Bringing Kindness to Orphans in South Sudan

Amid famine and conflict in South Sudan, 20 Australians are deployed on Operation ASLAN, Australia’s support to the United Nations Mission (UNMISS) to help restore peace in Africa’s youngest country.

While their roles as military liaison officers as well as in aviation and logistics support keep them busy, they are also making good use of their down time as well.

They visit the Juba Orphanage Home weekly to deliver fresh fruit, vegetables and, most importantly, joy to the 45 kids who live there.

It was during one of the visits that what started as a joke quickly turned into a plan to raise money for the orphanage.

UNMISS Plans Staff Officer Flight Lieutenant (FLTLT) Kelly Francis, who grew up in Wynnum, said she had never cut her hair above shoulder length, but was willing to change that.

“One of my co-workers came up with the idea originally,” she said.

“He jokingly asked how much it would cost for me to shave my head to raise funds for the orphanage.

“Because of the ongoing conflict in South Sudan, the government is stretched for resources, but we don’t think children should be disadvantaged because of the fighting.

“After some consideration on what could make a difference to the lives of the kids at the orphanage - I settled on $5000.”

The Australian contingent said the country was a culture shock compared to home.

“The country has been engaged in a civil war since 2013 and Juba (the capital) experienced a violent crisis in July last year,” FLTLT Francis said.

“Because of the ongoing security situation, the country is quite poor and many facilities aren’t in the best shape.

“It was a shock to see piles of rubbish in the streets and how the locals live when I first arrived.

“However, despite these disadvantages, the South Sudanese people are quite friendly, very welcoming and are wonderful to work with.”

Unfortunately, the lack of government resources has impacted the Juba Orphanage, whose children sleep on old and stained mattresses in unhygienic conditions.

FLTLT Francis’ fundraiser aims to replace the kids’ mattresses and purchase mattress protectors, with the left over money going towards buying more fresh fruit and vegetable for the orphanage.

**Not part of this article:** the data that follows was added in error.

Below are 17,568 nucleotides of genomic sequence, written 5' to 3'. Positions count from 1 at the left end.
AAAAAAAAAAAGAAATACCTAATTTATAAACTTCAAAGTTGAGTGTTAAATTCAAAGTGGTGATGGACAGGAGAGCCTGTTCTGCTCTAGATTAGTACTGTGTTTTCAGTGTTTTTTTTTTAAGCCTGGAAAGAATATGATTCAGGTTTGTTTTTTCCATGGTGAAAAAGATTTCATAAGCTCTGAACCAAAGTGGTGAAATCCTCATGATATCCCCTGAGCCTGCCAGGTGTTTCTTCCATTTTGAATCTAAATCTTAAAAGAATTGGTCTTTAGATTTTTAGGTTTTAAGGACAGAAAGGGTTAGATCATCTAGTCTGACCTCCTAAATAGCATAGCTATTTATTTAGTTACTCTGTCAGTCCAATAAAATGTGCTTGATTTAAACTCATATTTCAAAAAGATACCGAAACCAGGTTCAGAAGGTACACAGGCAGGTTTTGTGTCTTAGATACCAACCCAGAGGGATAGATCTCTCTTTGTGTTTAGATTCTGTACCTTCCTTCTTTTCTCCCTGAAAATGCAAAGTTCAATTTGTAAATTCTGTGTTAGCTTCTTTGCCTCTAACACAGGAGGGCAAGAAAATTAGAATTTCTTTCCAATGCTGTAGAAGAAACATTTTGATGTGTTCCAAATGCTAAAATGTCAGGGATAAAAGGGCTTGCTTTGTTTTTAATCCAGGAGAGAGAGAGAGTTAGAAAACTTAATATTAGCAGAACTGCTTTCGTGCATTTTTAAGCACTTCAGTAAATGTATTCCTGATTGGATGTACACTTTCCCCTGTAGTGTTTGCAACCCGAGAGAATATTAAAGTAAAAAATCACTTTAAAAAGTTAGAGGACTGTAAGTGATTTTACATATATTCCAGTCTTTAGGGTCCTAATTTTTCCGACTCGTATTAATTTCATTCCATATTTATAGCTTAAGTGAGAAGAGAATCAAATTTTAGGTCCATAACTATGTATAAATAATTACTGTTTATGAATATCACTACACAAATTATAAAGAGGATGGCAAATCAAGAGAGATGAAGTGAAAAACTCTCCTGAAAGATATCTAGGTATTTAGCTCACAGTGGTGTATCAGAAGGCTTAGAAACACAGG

She will also donate her hair to charity so it can be used to make wigs for cancer patients.

“The kids of the orphanage have so little but they’re always so full of energy,” she said.

“The orphanage gives them a safe place to sleep and sends them to school, which keeps them from begging on the streets.

“They may not have much but if we can give them somewhere comfortable to sleep at night, I think that will make a real difference to their lives.”

Although the country has had a tumultuous time since their declaration of independence in 2011, FLTLT Francis said the people are committed to repairing the hurt caused by the civil war.

“Working for the UN is a fantastic experience, but sometimes my role in planning can make me feel far removed from actually making a difference to the mission,” she said.

“Working with the orphanage helps me feel like we are having a positive impact on the people we are here to help and protect.

“By giving the kids a better chance, hopefully one day they will be part of the leadership of South Sudan and take part in the peace building process.”

You can keep up with FLTLT Francis’ fundraising efforts, and donate to help the children of the orphanage by visiting her GoFundMe page:

By Corporal Sebastian Beurich